Preamble: . As for any organized EMI control, ESD protection consist in anticipating or correcting the unwanted effects of an hostile electromagnetic ambient. Like many EMI threats, ESD manifests through conducted and radiated phenomena, with the latest being often the dominant mode. But there is a unique aspect to ESD, not found in common radiated EMI episodes where the victim box and cables are illuminated by a uniform field. Instead, ESD generates locally a strong field pulse, typically > 1kV/m near the discharge point, dropping quickly as one move away. Therefore, although ESD hardening should be part of a general EMI control, not handled as a separate constraint, some classical EMC solutions may not be sufficient and should be complemented by additional protections.
Electrostatic Discharge (ESD) . is a very common, yet often overlooked problem that can plague electronic equipments in a mysterious way. ESD is like an invisible, mischievous gremlin that come and go un-noticed, until the related failures or malfunctions become apparent. Yet, ESD by its elusive but superfast characteristics and very high frequency spectrum definitely belong to the EMI family. Once understood, the solutions to it are not very different than those for the more classical interference problems, bearing in mind that we will be dealing with a frequency domain up to the GHz, where some EMI solutions are simply not appropriate.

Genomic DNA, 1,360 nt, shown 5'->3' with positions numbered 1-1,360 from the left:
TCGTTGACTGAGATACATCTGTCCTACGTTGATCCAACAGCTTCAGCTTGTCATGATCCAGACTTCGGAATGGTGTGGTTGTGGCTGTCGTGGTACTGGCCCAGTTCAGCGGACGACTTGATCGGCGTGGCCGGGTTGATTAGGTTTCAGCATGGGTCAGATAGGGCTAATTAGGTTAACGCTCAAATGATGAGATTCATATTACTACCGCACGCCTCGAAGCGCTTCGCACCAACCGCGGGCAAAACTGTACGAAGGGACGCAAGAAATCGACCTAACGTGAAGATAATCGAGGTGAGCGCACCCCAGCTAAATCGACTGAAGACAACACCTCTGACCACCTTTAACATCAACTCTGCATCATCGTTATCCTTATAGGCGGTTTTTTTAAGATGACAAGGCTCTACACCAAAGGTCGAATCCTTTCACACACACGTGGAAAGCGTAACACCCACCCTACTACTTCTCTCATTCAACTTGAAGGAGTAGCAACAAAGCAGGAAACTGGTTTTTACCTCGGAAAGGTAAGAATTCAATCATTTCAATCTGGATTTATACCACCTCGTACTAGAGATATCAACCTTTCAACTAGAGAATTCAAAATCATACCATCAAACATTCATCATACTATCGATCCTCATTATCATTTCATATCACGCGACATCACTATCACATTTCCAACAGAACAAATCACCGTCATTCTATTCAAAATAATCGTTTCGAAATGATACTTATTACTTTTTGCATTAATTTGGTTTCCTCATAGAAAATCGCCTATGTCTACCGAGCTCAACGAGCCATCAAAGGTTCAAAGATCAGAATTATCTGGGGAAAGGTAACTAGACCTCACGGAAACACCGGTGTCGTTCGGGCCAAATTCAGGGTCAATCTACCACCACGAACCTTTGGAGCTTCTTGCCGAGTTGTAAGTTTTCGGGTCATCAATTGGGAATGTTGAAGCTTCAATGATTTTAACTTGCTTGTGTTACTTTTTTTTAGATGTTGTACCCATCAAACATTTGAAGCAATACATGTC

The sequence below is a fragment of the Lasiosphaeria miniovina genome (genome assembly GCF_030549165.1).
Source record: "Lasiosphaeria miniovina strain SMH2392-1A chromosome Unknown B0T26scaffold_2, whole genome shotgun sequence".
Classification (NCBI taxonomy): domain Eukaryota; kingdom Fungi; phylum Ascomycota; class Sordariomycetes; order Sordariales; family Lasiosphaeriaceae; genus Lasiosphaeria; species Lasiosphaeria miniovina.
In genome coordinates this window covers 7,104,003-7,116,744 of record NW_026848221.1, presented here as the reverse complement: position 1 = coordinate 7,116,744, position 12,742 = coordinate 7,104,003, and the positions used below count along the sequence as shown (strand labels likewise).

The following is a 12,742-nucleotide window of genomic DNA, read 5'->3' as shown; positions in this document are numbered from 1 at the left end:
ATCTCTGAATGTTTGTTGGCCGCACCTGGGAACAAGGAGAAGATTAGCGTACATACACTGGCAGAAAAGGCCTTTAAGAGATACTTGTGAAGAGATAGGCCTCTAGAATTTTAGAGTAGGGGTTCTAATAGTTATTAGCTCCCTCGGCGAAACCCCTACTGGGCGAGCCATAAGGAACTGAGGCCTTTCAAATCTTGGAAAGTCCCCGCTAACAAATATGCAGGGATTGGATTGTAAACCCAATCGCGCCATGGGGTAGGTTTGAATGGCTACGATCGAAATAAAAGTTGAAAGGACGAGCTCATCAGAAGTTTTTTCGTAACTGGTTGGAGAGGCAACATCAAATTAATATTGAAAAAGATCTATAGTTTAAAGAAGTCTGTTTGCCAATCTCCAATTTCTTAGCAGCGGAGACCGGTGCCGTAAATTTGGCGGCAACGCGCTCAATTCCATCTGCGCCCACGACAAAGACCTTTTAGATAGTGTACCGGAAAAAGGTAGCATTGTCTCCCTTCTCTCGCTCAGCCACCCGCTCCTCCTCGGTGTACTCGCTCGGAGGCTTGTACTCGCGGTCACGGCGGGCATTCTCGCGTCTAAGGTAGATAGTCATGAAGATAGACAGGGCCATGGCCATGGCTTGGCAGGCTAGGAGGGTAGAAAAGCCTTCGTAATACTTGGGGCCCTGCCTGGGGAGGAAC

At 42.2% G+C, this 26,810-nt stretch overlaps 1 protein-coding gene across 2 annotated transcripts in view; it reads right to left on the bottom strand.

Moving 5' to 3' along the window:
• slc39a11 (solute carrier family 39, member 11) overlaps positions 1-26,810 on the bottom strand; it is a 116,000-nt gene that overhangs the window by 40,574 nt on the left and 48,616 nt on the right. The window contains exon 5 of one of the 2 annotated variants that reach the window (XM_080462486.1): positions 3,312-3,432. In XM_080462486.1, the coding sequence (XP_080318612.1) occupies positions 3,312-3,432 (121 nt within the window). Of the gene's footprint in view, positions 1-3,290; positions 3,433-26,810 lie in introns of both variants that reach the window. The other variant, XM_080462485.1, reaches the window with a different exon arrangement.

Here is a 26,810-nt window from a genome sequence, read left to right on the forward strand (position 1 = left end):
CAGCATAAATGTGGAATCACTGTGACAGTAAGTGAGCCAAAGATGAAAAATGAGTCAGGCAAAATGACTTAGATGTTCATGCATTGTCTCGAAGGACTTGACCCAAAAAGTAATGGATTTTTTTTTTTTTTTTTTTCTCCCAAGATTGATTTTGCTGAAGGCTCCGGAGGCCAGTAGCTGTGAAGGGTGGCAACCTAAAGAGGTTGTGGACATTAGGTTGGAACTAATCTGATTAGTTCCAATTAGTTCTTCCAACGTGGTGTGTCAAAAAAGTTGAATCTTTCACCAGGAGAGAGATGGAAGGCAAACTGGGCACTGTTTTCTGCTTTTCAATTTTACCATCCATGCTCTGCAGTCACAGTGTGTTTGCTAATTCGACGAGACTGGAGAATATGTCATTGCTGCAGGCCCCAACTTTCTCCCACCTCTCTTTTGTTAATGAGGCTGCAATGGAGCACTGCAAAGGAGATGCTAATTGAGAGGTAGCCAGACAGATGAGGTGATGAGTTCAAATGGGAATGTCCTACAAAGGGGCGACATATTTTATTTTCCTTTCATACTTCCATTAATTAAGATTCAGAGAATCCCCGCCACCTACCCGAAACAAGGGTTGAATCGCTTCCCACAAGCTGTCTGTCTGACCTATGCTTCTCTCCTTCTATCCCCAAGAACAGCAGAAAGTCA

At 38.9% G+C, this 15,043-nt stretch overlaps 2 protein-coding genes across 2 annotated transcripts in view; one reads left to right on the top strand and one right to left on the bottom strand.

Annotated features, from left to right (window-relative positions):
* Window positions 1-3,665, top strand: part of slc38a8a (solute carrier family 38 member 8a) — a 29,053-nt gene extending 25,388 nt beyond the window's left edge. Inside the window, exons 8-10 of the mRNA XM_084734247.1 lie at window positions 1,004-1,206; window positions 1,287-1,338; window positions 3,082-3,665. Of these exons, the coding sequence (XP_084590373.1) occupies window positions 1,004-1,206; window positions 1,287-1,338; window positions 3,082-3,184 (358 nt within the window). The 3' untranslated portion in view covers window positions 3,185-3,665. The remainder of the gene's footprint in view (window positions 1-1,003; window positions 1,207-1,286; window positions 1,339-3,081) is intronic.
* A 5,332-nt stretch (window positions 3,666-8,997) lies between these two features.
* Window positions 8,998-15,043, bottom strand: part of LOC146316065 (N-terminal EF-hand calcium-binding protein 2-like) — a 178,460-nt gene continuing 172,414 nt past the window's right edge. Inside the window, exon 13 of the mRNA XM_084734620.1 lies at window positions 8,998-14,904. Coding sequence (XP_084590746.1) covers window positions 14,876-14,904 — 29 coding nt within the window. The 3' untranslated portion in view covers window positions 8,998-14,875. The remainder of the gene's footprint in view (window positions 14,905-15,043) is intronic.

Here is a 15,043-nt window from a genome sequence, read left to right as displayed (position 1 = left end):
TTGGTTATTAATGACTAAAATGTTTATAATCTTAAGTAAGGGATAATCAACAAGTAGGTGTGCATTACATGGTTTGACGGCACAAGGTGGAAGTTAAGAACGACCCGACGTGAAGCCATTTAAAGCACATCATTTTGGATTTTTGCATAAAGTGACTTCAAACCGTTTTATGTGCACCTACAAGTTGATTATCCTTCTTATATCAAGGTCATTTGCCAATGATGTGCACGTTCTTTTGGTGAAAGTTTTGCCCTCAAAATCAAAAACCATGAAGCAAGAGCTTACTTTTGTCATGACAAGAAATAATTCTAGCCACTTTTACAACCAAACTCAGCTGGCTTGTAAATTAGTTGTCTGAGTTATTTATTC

Background . PIM is an acronym for Passive InterModulation, an interference problem in wireless systems. The problem is not new, but has been known since long time back by designers of, for instance cell phone systems, space probes, connectors, coaxial cables, antennas and filters. The problem most frequently occurs, when dealing with high RF-currents in confined spaces. In this text, the basic theories behind PIM will be briefly discussed.